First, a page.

Individual Identity and Status
Maney says our connection with others, our individual identity and status, matters more to us than just about anything else. Anything that enhances it will increase its fidelity. It's why teens will buy a cell phone ring tone for $3 that announces their taste in music to the world but will balk at paying 99 cents for a full song that they may play only privately in their earphones. The social dimension, how products or services are part of people’s lives, can increase their fidelity. For example, an ‘in’ bar has a social factor that raises its fidelity above just a place that serves drinks. Starbuck’s, with its highly social ‘third place’ aura offers a high fidelity experience that enables it to charge a premium for its coffee. Fidelity is the total experience of something – not just how good it is, but also how it makes you feel or how it enhances your personal identity.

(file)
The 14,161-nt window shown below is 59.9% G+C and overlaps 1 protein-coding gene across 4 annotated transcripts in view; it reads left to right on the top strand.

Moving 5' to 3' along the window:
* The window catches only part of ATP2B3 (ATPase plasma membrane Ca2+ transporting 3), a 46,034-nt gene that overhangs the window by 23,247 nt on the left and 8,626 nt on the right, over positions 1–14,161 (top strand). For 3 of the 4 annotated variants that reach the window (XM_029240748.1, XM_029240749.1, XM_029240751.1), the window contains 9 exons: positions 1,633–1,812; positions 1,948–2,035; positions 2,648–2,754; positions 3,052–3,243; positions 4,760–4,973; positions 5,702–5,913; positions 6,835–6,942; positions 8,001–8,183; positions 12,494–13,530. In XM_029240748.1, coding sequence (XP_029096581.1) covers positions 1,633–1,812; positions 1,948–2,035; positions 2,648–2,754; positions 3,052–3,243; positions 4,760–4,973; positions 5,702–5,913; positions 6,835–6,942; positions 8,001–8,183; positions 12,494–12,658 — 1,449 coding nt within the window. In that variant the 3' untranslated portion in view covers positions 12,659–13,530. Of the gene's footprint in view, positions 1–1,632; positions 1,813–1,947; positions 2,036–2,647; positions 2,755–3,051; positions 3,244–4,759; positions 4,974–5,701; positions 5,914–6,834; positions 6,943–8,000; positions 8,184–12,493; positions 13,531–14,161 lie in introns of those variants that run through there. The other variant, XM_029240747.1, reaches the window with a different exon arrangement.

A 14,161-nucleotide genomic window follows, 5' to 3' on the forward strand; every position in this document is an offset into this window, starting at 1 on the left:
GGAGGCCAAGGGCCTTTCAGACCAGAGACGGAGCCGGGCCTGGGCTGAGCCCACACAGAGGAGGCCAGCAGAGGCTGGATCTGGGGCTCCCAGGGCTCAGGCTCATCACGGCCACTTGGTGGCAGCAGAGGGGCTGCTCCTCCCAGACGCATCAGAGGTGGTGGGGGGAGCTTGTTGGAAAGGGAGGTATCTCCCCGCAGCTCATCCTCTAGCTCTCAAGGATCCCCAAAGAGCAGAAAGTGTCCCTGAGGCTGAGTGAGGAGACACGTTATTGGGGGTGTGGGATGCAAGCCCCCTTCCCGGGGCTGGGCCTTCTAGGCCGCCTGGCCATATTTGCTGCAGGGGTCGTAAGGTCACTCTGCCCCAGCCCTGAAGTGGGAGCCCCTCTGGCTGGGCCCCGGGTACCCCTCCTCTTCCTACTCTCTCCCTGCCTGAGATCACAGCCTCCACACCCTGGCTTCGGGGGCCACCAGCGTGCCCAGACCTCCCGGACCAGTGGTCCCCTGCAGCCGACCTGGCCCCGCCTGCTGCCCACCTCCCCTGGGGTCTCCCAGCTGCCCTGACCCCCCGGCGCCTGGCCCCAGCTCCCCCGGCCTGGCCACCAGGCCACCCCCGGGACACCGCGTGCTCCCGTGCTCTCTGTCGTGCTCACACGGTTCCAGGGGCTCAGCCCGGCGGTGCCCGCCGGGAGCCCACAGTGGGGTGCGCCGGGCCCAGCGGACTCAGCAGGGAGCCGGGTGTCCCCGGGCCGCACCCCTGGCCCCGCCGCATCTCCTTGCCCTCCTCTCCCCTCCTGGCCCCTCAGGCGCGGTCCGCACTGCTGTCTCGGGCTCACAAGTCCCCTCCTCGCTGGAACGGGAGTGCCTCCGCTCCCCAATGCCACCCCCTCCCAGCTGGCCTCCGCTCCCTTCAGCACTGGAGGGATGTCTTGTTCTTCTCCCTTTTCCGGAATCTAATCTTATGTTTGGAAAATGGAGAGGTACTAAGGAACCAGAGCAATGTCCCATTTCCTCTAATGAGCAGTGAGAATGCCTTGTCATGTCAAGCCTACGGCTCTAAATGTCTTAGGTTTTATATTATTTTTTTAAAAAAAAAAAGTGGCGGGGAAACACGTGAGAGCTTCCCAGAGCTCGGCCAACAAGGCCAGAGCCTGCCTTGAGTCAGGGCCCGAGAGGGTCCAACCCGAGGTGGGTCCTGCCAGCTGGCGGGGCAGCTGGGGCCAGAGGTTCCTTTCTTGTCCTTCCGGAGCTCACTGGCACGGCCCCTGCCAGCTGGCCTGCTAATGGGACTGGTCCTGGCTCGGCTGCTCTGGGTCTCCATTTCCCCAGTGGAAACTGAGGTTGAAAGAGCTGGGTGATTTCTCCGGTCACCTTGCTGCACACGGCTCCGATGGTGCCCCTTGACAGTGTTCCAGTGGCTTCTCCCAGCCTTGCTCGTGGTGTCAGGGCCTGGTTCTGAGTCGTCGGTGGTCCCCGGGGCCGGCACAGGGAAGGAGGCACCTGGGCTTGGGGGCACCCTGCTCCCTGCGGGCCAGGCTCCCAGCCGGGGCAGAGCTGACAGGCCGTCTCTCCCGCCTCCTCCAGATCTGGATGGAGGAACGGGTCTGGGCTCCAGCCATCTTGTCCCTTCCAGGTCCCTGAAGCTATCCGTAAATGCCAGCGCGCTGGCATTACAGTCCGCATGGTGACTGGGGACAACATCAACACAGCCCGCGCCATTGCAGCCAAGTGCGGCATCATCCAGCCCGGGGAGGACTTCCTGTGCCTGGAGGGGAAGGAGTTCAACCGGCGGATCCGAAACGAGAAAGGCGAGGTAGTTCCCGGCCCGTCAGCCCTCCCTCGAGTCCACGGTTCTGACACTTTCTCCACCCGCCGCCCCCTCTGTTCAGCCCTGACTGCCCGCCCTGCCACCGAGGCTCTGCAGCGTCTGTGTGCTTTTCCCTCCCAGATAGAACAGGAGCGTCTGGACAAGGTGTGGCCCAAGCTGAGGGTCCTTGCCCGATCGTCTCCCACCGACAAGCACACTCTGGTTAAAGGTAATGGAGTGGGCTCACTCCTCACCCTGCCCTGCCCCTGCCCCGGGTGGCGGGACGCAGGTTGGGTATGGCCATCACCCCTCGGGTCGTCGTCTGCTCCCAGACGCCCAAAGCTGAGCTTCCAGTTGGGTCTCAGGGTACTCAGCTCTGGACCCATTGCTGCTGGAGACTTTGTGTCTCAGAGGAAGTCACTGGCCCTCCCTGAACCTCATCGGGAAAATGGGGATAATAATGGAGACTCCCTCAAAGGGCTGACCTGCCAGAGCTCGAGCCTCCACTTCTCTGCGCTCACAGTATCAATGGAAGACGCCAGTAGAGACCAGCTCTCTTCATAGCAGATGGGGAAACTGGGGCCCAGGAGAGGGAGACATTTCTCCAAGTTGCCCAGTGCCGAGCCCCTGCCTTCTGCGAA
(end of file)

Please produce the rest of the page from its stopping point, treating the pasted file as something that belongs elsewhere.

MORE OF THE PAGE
Maney’s fidelity versus convenience is a perfect framework to understand the impact of the increasing competition that out-of-home community-based entertainment (CBE) venues, including family entertainment centers (FEC), are facing today from consumers’ experiences with electronics and the digital world and at many regional and tourist-based entertainment venues. Technology is pushing the boundaries of fidelity and convenience, continually raising the bar at each end. At-home digital experiences are getting more convenient while at the other extreme theme parks and tourist attractions are getting higher in fidelity, for example The Wizarding World of Harry Potter at Universal Studios, MagiQuest and extreme roller coasters. As a result, many CBEs are falling into the fidelity belly and losing their consumer appeal.